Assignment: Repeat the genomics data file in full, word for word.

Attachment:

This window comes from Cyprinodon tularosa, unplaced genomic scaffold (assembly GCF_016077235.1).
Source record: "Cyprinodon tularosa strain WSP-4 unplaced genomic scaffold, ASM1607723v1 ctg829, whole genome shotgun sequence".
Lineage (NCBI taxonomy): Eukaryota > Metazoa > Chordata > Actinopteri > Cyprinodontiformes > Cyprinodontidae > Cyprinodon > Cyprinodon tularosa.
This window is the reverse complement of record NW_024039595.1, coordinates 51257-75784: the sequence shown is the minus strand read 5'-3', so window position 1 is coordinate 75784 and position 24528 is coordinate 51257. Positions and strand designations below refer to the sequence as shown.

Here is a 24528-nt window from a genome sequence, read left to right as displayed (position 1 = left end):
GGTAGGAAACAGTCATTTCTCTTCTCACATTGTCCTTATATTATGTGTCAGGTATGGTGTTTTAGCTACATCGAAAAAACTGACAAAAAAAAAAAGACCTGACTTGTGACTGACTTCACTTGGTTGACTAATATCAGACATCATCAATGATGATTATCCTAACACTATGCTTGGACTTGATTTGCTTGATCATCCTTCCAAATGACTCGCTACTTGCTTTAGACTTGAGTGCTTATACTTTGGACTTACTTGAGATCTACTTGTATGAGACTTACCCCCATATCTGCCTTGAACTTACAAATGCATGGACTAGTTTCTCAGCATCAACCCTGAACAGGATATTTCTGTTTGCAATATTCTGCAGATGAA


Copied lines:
This window comes from Cyprinodon tularosa, unplaced genomic scaffold (assembly GCF_016077235.1).
Source record: "Cyprinodon tularosa strain WSP-4 unplaced genomic scaffold, ASM1607723v1 ctg829, whole genome shotgun sequence".
Lineage (NCBI taxonomy): Eukaryota > Metazoa > Chordata > Actinopteri > Cyprinodontiformes > Cyprinodontidae > Cyprinodon > Cyprinodon tularosa.
This window is the reverse complement of record NW_024039595.1, coordinates 51257-75784: the sequence shown is the minus strand read 5'-3', so window position 1 is coordinate 75784 and position 24528 is coordinate 51257. Positions and strand designations below refer to the sequence as shown.

Here is a 24528-nt window from a genome sequence, read left to right as displayed (position 1 = left end):
GGTAGGAAACAGTCATTTCTCTTCTCACATTGTCCTTATATTATGTGTCAGGTATGGTGTTTTAGCTACATCGAAAAAACTGACAAAAAAAAAAAGACCTGACTTGTGACTGACTTCACTTGGTTGACTAATATCAGACATCATCAATGATGATTATCCTAACACTATGCTTGGACTTGATTTGCTTGATCATCCTTCCAAATGACTCGCTACTTGCTTTAGACTTGAGTGCTTATACTTTGGACTTACTTGAGATCTACTTGTATGAGACTTACCCCCATATCTGCCTTGAACTTACAAATGCATGGACTAGTTTCTCAGCATCAACCCTGAACAGGATATTTCTGTTTGCAATATTCTGCAGATGAA